But as helpful as online, live-from-home support can be, it isn’t a perfect solution — especially for youth who are already working through challenges at home. The pandemic is forcing

“If a family doesn’t have an internet connection, doesn’t have the technology in their home to be a part of Zoom, they’re already probably struggling with school,” Berglund said. “ I don’t think anybody here at YouthZone would say that a Zoom meeting is anywhere near as effective as in- person (meetings).”

Berglund also worries about students who are slipping through the cracks amid pandemic-related modifications — the ones who seem fine on Zoom but may be struggling off-screen with other stressors in home or family life. A teacher or school resource officer might be able to spot those students through daily, face-to-face interaction; less so in an online classroom or hybrid learning model.

“These higher-risk kids, these kids that are needing more services, I think we are getting them what they need,” Berglund said. “The question mark, though, is where are the medium-risk or the low-risk kids that normally might be coming here because there’s more interaction with schools, teachers, coaches?”

“I worry about them, we all worry about them, sort of collectively — we hope that they’re safe and they’re getting the services they need,” Berglund said. “But we’re doing the best we can, and I’m actually really proud of the work that we’re doing despite the difficulties of the pandemic.”

Like Hall at the Aspen Hope Center, Berglund said that YouthZone has seen more young people experiencing anxiety in 2020. Though sometimes related to the virus itself, but it’s more often tied to the tangential stressors that stem from the “new normal” of pandemic life: parents facing reduced hours or job loss, extended periods of time spent with a limited number of people, a lack of work, sports and extracurriculars.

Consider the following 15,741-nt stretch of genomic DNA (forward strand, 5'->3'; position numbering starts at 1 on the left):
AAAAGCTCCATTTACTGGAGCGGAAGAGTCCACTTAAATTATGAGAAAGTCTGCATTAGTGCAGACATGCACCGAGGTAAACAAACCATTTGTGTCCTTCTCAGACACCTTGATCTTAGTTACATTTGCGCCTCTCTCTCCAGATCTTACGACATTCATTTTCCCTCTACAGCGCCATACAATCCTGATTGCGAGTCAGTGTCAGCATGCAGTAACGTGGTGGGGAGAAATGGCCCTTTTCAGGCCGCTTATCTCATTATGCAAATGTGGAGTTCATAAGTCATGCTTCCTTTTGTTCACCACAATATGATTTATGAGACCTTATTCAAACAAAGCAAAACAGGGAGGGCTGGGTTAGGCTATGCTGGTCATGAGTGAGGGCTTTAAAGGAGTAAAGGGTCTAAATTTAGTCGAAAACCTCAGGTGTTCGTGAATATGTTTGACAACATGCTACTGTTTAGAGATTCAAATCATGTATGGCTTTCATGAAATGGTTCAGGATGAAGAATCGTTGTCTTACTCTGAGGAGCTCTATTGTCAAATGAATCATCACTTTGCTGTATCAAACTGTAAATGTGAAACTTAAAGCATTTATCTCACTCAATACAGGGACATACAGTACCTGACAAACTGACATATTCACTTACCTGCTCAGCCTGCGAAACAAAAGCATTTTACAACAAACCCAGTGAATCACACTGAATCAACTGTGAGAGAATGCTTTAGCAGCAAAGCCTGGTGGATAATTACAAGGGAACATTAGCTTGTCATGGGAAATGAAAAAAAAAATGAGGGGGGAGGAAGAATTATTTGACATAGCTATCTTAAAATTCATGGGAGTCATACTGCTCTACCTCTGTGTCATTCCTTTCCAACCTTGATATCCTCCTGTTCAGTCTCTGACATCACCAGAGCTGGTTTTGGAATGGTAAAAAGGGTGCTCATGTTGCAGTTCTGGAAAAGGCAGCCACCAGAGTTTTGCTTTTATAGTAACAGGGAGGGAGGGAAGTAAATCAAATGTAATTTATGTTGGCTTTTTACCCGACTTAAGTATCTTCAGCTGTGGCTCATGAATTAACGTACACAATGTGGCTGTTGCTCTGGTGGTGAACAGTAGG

Big Buddy Meg Ravenscraft and her Little Buddy Sonia (paired since October 2017) play Battleship through a video call. The Buddy Program pivoted to outdoor and virtual activities this year amid COVID-19 restrictions.
The Buddy Program/Courtesy Image

Isolation has had its impact on valley youth, said Meg Ravenscraft, a LEAD (Leadership through Exploration, Action, and Discovery) program coordinator with The Buddy Program. Ravenscraft works with high-school aged youth at Basalt- and Carbondale-area high schools through group mentorship and outdoor leadership courses in partnership with Colorado Mountain College.

One participant in a September trip told Ravenscraft it was the first time she had spent time with people outside of her household since March. During outdoor experiences, Ravescraft said she saw students “being joyous and laughing, and saying that they didn’t want to go home at the end because they hadn’t been in the company of so many other kids their age in quite a while.”

COVID-19 has limited the number of students that the LEAD program can accommodate on outdoor experiences. The organization made modifications to trips to follow safety guidelines (think smaller groups, single-person tents, individually-wrapped meals and mask and social distancing protocols); to maintain the same number of program hours, some offerings are online, others socially-distanced.

But the changes to programming this year haven’t made valley youth any less interested in participating. Ravenscraft said she was “blown away” by the interest in summer offerings; students have been eager to participate in social and emotional check-ins, too.

“I think that was due to the youth in the valley craving that intrinsic connection,” she said.

“It surprises me in some ways because we think online isn’t going to be as engaging as in-person, in some ways, but then you hear from the kids, and they’re just happy to check in with each other.”

Ravenscraft also hopes that the Buddy Program has helped more youth learn about the free outdoor opportunities that are available to them, uninhibited by the financial burdens that weigh on many families — especially in a challenging year like 2020.

“They can then go and share those experiences with their families and their friends that are safely in their COVID cohort,” she said. “That’s what, this year, really brings me joy.”

Ravenscraft is also a volunteer “Big Buddy” mentor with the organization. She said compromise, consent and communication have guided the time she spends with her Little Buddy, Sonia as they keep COVID-19 safety in mind.

This year, activities have been centered on virtual and outdoor experiences — not elaborate, perhaps, but nonetheless worthwhile amid so much distance and isolation.

“We’re still connected, and I’ve been surprised,” Ravenscraft said. “This year in itself, the connection is all that more valuable.”

kwilliams@aspentimes.com